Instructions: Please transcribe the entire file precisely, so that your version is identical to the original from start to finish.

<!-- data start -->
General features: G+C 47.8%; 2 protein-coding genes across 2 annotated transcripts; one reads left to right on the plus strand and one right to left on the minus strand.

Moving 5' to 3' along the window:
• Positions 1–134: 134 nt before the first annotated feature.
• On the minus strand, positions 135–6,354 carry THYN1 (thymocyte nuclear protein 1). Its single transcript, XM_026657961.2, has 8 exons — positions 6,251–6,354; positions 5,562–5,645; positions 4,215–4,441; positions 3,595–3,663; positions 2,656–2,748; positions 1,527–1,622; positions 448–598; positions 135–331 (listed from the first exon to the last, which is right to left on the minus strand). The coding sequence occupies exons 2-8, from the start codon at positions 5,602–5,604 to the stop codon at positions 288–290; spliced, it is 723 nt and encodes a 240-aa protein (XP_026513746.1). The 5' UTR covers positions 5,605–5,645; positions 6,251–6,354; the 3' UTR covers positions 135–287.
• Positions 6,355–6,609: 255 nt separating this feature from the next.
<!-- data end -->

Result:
General features: G+C 47.8%; 2 protein-coding genes across 2 annotated transcripts; one reads left to right on the plus strand and one right to left on the minus strand.

Moving 5' to 3' along the window:
• Positions 1–134: 134 nt before the first annotated feature.
• On the minus strand, positions 135–6,354 carry THYN1 (thymocyte nuclear protein 1). Its single transcript, XM_026657961.2, has 8 exons — positions 6,251–6,354; positions 5,562–5,645; positions 4,215–4,441; positions 3,595–3,663; positions 2,656–2,748; positions 1,527–1,622; positions 448–598; positions 135–331 (listed from the first exon to the last, which is right to left on the minus strand). The coding sequence occupies exons 2-8, from the start codon at positions 5,602–5,604 to the stop codon at positions 288–290; spliced, it is 723 nt and encodes a 240-aa protein (XP_026513746.1). The 5' UTR covers positions 5,605–5,645; positions 6,251–6,354; the 3' UTR covers positions 135–287.
• Positions 6,355–6,609: 255 nt separating this feature from the next.